Bitcoin plunges more than 65%, its lowest since late 2020

Bitcoin plunged Monday to its lowest level in eighteen months in a market with no appetite for risk. As stock exchanges see red around the world and investors flock to the safe haven dollar, “probably the biggest carnage is in the crypto world,” comments Jeffrey Halley, analyst at Oanda.

Bitcoin saw its price drop more than 10% to $24,580 around 8:40 a.m. GMT (10:40 a.m. London), its lowest since December 2020 and a drop of more than 65% since its all-time high in November 2021. While the The cryptocurrency market was worth more than $3 trillion at its peak seven months ago, it is approaching the $1 trillion mark, according to the Coingecko site, which lists more than 13,000 different cryptocurrencies.

In 2021, this still nascent sector had supplied more and more players in traditional finance, whose risk appetite was fueled by the ultra-loose policies of central banks around the world. But the rate hike by the US Federal Reserve (Fed), which is trying to fight runaway inflation, is weighing on the markets.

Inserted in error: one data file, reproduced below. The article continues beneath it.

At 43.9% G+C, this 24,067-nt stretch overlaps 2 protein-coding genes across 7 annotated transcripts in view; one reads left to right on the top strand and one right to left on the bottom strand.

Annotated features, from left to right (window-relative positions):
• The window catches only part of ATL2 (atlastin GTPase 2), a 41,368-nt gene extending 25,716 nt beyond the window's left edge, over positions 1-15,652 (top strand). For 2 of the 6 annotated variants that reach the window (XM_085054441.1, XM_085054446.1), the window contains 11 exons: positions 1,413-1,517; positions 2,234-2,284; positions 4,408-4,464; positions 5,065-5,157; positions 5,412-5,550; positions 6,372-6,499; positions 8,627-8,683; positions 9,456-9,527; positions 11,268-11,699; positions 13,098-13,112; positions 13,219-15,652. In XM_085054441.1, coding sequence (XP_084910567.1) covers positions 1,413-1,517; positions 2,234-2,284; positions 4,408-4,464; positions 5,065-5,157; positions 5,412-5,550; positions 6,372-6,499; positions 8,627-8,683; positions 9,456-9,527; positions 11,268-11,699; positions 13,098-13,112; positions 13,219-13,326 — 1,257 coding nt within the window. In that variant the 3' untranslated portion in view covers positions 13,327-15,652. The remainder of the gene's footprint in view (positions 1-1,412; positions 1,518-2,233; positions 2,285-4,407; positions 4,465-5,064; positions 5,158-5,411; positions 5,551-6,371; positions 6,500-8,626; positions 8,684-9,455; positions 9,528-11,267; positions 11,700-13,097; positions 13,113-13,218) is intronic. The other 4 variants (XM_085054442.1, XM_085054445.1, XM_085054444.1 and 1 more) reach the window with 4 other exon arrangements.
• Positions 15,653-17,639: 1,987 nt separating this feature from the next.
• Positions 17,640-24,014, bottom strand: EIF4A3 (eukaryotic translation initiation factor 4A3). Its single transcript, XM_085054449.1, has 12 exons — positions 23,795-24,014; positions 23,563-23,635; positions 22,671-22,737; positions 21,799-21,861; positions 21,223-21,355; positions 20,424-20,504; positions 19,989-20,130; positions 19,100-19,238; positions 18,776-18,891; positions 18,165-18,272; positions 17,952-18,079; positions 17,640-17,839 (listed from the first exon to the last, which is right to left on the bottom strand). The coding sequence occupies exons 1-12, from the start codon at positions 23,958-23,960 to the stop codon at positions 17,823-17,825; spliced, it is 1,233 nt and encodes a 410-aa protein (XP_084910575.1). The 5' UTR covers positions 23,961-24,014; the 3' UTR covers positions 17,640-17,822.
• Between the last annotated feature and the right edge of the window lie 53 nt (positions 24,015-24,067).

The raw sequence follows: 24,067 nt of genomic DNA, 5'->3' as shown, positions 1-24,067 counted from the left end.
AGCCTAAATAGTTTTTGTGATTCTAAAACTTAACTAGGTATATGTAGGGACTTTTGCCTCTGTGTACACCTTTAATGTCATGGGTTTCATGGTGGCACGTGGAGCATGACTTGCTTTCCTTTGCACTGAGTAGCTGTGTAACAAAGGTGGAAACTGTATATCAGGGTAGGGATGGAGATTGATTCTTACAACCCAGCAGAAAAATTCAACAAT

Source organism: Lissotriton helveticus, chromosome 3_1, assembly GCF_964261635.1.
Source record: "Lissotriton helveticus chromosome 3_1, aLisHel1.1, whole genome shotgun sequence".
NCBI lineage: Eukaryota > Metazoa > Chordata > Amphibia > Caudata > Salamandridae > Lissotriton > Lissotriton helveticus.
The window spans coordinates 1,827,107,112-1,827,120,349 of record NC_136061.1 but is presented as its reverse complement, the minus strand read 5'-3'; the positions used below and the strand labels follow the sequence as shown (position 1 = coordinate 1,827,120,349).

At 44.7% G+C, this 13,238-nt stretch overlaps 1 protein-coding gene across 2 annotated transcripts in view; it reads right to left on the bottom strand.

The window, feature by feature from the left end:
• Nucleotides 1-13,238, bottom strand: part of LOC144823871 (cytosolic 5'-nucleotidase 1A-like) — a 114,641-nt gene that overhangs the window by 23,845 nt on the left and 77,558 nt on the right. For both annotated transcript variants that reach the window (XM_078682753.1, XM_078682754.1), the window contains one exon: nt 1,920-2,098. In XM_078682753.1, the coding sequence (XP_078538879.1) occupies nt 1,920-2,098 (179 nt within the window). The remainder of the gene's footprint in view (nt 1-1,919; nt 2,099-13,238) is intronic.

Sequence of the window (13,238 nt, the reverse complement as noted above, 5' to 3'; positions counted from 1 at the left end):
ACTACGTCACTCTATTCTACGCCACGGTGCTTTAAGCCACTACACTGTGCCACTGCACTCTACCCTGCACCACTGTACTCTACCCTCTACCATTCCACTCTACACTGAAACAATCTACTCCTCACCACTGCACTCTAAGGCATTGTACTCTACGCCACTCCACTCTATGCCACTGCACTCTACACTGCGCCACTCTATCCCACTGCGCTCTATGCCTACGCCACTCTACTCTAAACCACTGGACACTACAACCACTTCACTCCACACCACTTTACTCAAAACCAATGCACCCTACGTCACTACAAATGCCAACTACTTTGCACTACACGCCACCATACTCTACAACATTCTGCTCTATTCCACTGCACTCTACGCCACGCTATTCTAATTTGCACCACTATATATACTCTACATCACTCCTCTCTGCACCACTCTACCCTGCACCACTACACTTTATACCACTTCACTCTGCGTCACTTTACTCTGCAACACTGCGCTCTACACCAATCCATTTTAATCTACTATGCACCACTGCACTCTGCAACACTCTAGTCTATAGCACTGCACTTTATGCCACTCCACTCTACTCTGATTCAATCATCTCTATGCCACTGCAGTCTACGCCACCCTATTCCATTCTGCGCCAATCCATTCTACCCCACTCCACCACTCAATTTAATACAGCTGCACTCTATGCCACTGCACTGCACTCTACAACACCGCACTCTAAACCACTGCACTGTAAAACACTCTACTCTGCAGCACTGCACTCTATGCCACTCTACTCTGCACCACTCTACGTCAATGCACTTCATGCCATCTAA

The Celsius platform “has ‘suspended’ withdrawals”

In addition, the decline of bitcoin accelerated after the Celsius platform “suspended” withdrawals”, comments Mark Haefele, analyst at UBS. This company, which managed assets valued at $12 billion in mid-May according to its website, notably offered its users the opportunity to place their “historic” cryptocurrencies, such as bitcoin and ether, to invest in new cryptocurrencies.

In October, Celsius notably raised $400 million from the Caisse de depot et placement du Québec (CDPQ), which was pleased to partner with the “world’s leading cryptocurrency lender”. “Due to extreme market conditions, we are suspending all withdrawals and transfers between accounts,” the platform announced. “There is breakage in the crypto space and it is likely to get worse,” warns Neil Wilson, an analyst at

In early May, terra, a cryptocurrency that was to be priced against the dollar, crashed, causing investors concern.

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